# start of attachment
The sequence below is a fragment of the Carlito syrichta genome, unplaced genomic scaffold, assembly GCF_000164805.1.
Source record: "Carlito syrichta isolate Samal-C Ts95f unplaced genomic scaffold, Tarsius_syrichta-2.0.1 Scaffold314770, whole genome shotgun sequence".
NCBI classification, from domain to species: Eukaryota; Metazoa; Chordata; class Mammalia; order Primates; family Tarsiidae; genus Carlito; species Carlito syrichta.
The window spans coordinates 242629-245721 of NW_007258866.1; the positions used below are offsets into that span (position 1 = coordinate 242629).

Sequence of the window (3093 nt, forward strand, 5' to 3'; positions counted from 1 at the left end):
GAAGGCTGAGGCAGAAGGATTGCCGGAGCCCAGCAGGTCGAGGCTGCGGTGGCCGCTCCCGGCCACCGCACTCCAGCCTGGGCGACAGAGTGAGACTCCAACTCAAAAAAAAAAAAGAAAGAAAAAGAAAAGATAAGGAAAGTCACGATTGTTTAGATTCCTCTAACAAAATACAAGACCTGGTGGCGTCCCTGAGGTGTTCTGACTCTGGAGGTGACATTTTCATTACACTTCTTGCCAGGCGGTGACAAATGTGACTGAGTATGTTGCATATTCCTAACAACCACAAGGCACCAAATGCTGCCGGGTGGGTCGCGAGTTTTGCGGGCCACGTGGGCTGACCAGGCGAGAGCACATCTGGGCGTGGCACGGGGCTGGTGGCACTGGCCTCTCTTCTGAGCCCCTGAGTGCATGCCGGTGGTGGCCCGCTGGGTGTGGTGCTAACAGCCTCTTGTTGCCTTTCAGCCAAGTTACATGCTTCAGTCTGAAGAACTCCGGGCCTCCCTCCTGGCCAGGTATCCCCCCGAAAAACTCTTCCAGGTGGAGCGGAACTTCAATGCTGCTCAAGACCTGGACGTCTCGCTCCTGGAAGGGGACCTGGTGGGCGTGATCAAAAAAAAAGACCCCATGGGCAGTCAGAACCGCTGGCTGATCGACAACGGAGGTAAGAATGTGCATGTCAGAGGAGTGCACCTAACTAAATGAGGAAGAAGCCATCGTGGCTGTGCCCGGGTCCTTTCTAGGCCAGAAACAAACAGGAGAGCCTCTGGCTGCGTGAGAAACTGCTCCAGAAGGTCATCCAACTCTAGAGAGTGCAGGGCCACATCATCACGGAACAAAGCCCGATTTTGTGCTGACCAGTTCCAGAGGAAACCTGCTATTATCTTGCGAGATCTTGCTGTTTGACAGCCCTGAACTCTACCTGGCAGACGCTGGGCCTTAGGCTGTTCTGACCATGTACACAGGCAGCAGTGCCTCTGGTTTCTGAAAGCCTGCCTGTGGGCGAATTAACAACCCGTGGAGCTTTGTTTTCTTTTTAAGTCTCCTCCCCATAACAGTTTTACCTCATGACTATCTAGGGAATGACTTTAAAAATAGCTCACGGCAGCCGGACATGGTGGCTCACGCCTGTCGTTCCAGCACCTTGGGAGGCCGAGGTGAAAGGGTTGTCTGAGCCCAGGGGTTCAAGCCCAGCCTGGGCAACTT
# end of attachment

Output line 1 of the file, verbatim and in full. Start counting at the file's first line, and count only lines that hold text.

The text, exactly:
The sequence below is a fragment of the Carlito syrichta genome, unplaced genomic scaffold, assembly GCF_000164805.1.